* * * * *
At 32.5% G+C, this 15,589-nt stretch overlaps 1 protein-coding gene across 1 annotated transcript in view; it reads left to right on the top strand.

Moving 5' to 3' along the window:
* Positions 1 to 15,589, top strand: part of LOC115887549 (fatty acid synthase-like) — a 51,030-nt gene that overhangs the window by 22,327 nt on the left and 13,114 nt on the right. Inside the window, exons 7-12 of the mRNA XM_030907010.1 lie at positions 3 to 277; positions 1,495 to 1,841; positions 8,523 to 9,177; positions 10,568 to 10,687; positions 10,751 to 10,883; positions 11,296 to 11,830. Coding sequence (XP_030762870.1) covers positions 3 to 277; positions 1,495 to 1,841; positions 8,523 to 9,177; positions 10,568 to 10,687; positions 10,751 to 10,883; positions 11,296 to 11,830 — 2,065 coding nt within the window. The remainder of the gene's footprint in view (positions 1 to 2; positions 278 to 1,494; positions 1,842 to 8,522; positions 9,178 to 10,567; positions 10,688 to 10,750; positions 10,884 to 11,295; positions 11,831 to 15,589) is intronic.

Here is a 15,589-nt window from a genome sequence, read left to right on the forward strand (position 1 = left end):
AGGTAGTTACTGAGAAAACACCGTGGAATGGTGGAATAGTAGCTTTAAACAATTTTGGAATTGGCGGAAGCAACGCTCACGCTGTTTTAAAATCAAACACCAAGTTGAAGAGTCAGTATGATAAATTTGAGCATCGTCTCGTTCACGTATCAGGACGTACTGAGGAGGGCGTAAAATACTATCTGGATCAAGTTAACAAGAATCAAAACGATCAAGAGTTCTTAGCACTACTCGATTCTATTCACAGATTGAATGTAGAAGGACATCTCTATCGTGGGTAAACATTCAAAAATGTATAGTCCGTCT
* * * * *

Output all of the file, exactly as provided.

At 32.5% G+C, this 15,589-nt stretch overlaps 1 protein-coding gene across 1 annotated transcript in view; it reads left to right on the top strand.

Moving 5' to 3' along the window:
* Positions 1 to 15,589, top strand: part of LOC115887549 (fatty acid synthase-like) — a 51,030-nt gene that overhangs the window by 22,327 nt on the left and 13,114 nt on the right. Inside the window, exons 7-12 of the mRNA XM_030907010.1 lie at positions 3 to 277; positions 1,495 to 1,841; positions 8,523 to 9,177; positions 10,568 to 10,687; positions 10,751 to 10,883; positions 11,296 to 11,830. Coding sequence (XP_030762870.1) covers positions 3 to 277; positions 1,495 to 1,841; positions 8,523 to 9,177; positions 10,568 to 10,687; positions 10,751 to 10,883; positions 11,296 to 11,830 — 2,065 coding nt within the window. The remainder of the gene's footprint in view (positions 1 to 2; positions 278 to 1,494; positions 1,842 to 8,522; positions 9,178 to 10,567; positions 10,688 to 10,750; positions 10,884 to 11,295; positions 11,831 to 15,589) is intronic.

Here is a 15,589-nt window from a genome sequence, read left to right on the forward strand (position 1 = left end):
AGGTAGTTACTGAGAAAACACCGTGGAATGGTGGAATAGTAGCTTTAAACAATTTTGGAATTGGCGGAAGCAACGCTCACGCTGTTTTAAAATCAAACACCAAGTTGAAGAGTCAGTATGATAAATTTGAGCATCGTCTCGTTCACGTATCAGGACGTACTGAGGAGGGCGTAAAATACTATCTGGATCAAGTTAACAAGAATCAAAACGATCAAGAGTTCTTAGCACTACTCGATTCTATTCACAGATTGAATGTAGAAGGACATCTCTATCGTGGGTAAACATTCAAAAATGTATAGTCCGTCT